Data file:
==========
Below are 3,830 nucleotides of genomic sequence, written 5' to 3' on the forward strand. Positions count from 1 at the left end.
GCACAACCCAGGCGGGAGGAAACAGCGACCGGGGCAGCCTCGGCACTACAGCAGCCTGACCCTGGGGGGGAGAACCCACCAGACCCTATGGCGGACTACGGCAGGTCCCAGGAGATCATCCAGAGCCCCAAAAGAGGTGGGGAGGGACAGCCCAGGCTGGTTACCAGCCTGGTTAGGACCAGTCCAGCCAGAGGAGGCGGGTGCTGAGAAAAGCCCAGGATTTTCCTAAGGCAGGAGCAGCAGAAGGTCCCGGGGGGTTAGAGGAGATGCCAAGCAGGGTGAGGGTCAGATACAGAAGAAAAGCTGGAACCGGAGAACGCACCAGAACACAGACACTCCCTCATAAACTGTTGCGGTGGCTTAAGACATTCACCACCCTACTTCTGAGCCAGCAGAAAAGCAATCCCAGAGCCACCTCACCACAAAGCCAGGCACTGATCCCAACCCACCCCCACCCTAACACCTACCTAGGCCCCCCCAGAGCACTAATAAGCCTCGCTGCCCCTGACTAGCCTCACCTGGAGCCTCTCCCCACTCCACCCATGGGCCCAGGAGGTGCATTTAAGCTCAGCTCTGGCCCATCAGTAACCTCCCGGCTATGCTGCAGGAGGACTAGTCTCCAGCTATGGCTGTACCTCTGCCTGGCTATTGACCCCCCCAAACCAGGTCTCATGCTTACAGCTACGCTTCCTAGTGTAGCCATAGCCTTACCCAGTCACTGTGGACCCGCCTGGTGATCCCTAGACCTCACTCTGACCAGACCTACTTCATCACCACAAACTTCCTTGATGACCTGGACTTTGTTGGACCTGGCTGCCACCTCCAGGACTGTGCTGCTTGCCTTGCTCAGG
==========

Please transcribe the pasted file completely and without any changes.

Below are 3,830 nucleotides of genomic sequence, written 5' to 3' on the forward strand. Positions count from 1 at the left end.
GCACAACCCAGGCGGGAGGAAACAGCGACCGGGGCAGCCTCGGCACTACAGCAGCCTGACCCTGGGGGGGAGAACCCACCAGACCCTATGGCGGACTACGGCAGGTCCCAGGAGATCATCCAGAGCCCCAAAAGAGGTGGGGAGGGACAGCCCAGGCTGGTTACCAGCCTGGTTAGGACCAGTCCAGCCAGAGGAGGCGGGTGCTGAGAAAAGCCCAGGATTTTCCTAAGGCAGGAGCAGCAGAAGGTCCCGGGGGGTTAGAGGAGATGCCAAGCAGGGTGAGGGTCAGATACAGAAGAAAAGCTGGAACCGGAGAACGCACCAGAACACAGACACTCCCTCATAAACTGTTGCGGTGGCTTAAGACATTCACCACCCTACTTCTGAGCCAGCAGAAAAGCAATCCCAGAGCCACCTCACCACAAAGCCAGGCACTGATCCCAACCCACCCCCACCCTAACACCTACCTAGGCCCCCCCAGAGCACTAATAAGCCTCGCTGCCCCTGACTAGCCTCACCTGGAGCCTCTCCCCACTCCACCCATGGGCCCAGGAGGTGCATTTAAGCTCAGCTCTGGCCCATCAGTAACCTCCCGGCTATGCTGCAGGAGGACTAGTCTCCAGCTATGGCTGTACCTCTGCCTGGCTATTGACCCCCCCAAACCAGGTCTCATGCTTACAGCTACGCTTCCTAGTGTAGCCATAGCCTTACCCAGTCACTGTGGACCCGCCTGGTGATCCCTAGACCTCACTCTGACCAGACCTACTTCATCACCACAAACTTCCTTGATGACCTGGACTTTGTTGGACCTGGCTGCCACCTCCAGGACTGTGCTGCTTGCCTTGCTCAGG